b) Force of limiting friction acting on body A
f1 = μm1g = 0.15 × 5 × 9.8
= 7.35 N
∴ Net force exerted by body A on body B.
F” = F -f1 = 200 – 7.35
= 19265 N
This is to the right
Reaction of body B on body A = 192.65
N to the left when the portion is removed, the system of two bodies will move under the action of net force.
F1 = 177.95 IM
Acceralation produced in the system
a = $$\frac{F^1}{m_1+m_2}=\frac{177.95}{5+10}$$
= 11.86 ms-2
Force producing motion in body A
F1 = m1 a = 5 × 11.86
= 59.3 N
∴ Net force exerted by A on body B, when partition is removed
= F” – F1 = 192.65 – 59.3
= 133.35 N.
Hence the reaction of body B on A, when partition is removed = 133.35 N to the left.
Thus answers to (b) do change.

Question 35.
A block of mass 15 kg is placed on a long trolley. The cofficient of static friction between the block and the trolley is 0.18. The trolley accelerates from rest with 0.5 ms-2 for 20 s and then moves with uniform velocity. Discuss the motion of the block as viewed by (a) a stationary observer on the ground, (b) an observer moving with the trolley.
a) Flere, m = 15 kg;
μ = 0.18,
a = 0.5 ms-2
t = 20 s Force on the block due to motion of the trolly F’ = ma = 15 × 0.5 = 7.5 N
Force of limiting friction on the block
= F = μR = μmg
= 0.18 × 15 × 9.8 = 26.46 N
This opposes the motion of the block. The block shall not move. The force of static friction F will adjust itself equal and opposite to F’, the applied force.

Flence to a stationary observer on the ground, the block will appear to be at rest relative to the trolly. When trolly moves with uniform velocity, the block will continue to be stationary. Because in that case, forward force is zero. Force of friction alone is acting on the block.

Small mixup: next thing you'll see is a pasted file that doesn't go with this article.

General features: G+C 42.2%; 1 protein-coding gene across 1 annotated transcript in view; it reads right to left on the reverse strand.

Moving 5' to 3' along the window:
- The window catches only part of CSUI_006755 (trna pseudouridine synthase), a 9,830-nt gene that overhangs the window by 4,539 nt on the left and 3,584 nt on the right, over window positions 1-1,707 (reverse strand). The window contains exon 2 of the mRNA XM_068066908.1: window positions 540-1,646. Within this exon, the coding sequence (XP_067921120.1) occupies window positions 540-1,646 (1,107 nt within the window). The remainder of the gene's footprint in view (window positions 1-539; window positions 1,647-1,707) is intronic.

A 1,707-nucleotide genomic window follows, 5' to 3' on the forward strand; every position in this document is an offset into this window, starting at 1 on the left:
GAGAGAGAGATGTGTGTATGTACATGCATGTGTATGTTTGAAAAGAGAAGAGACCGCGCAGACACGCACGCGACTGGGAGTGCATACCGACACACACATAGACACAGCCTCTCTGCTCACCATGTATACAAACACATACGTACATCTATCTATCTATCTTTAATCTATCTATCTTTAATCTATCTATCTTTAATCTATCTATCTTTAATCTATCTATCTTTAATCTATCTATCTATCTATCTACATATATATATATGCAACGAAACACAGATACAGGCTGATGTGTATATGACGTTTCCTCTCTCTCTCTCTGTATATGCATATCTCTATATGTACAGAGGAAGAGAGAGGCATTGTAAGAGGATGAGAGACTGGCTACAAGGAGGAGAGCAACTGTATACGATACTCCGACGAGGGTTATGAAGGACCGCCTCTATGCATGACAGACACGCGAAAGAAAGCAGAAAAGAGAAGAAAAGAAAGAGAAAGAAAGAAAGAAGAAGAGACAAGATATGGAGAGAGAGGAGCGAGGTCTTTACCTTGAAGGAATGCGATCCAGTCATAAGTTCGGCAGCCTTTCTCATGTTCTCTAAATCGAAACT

b) An observer moving with the trolly has accelerated motion. The observer is therefore non-inertial.. The law of inertia is no longer valid. Question 36.
The rear side of a truck is open and a box of 40 kg mass is placed 5 m away from the open end as shown in Fig. The coefficient of friction between the box and the surface below it is 0.15. On a straight road, the truck starts from rest and accelerates with 2 ms-2. At what distance from the starting point does the box fall of the truck? Here mass of the box m = 40 kg
Acceleration of truck a = 2 ms-2
Distance of box from open end S = 5m
Coeff. of friction μ = 0.15
Force on the box due to accelarated motion of the truck, F = ma = 40 × 2 = 80 N
This force F is in the forward direction Reaction F’ on the box is equal to F = 80 N in the backward direction. This is opposed by force of limiting friction
f = μ R = μ mg
= 0.15 × 40 × 9.8
= 58.8 N in the forward direction
∴ Net force on the box in the backward direction is p = F’ – F = 80 – 58.8 = 21.2 N
Backward acceleration produced in the box
a = $$\frac{p}{m}=\frac{21.2}{40}$$ = 0.53 ms-2
It t is time taken by the box to travel S = 5 metre and fall off the truck, then from
S = ut + $$\frac{1}{2}$$ at2
5 = 0 × t + $$\frac{1}{2}$$ × 0.53 t2
t = $$\frac{\sqrt{5 \times 2}}{0.53}$$ = 4.345
If the truck travels a distance x during this time, then again from
S = ut + $$\frac{1}{2}$$ at2
x = 0 × 4.34 + $$\frac{1}{2}$$ × 2(4.34)2 = 18.84 m

Question 37.
A disc revolves with a speed of 33$$\frac{1}{3}$$ rev/min, and has a radius of 15 cm. Two coins are placed at 4 cm and 14 cm away from the centre of the record. If the co-efficient of friction between the coins and the record is 0.15, which of the coins will revolve with the record ?
The coin revolves with the record in the case when the force of friction is enough to provide the necessary centripetal force. If this force is not sufficient to provide centripetal force, the coin slips on the record.
Now the frictional force is µR where R is the
normal reaction and R = mg
Hence force of friction = µ mg and centripetal force required is $$\frac{m v^2}{r}$$ or mrw2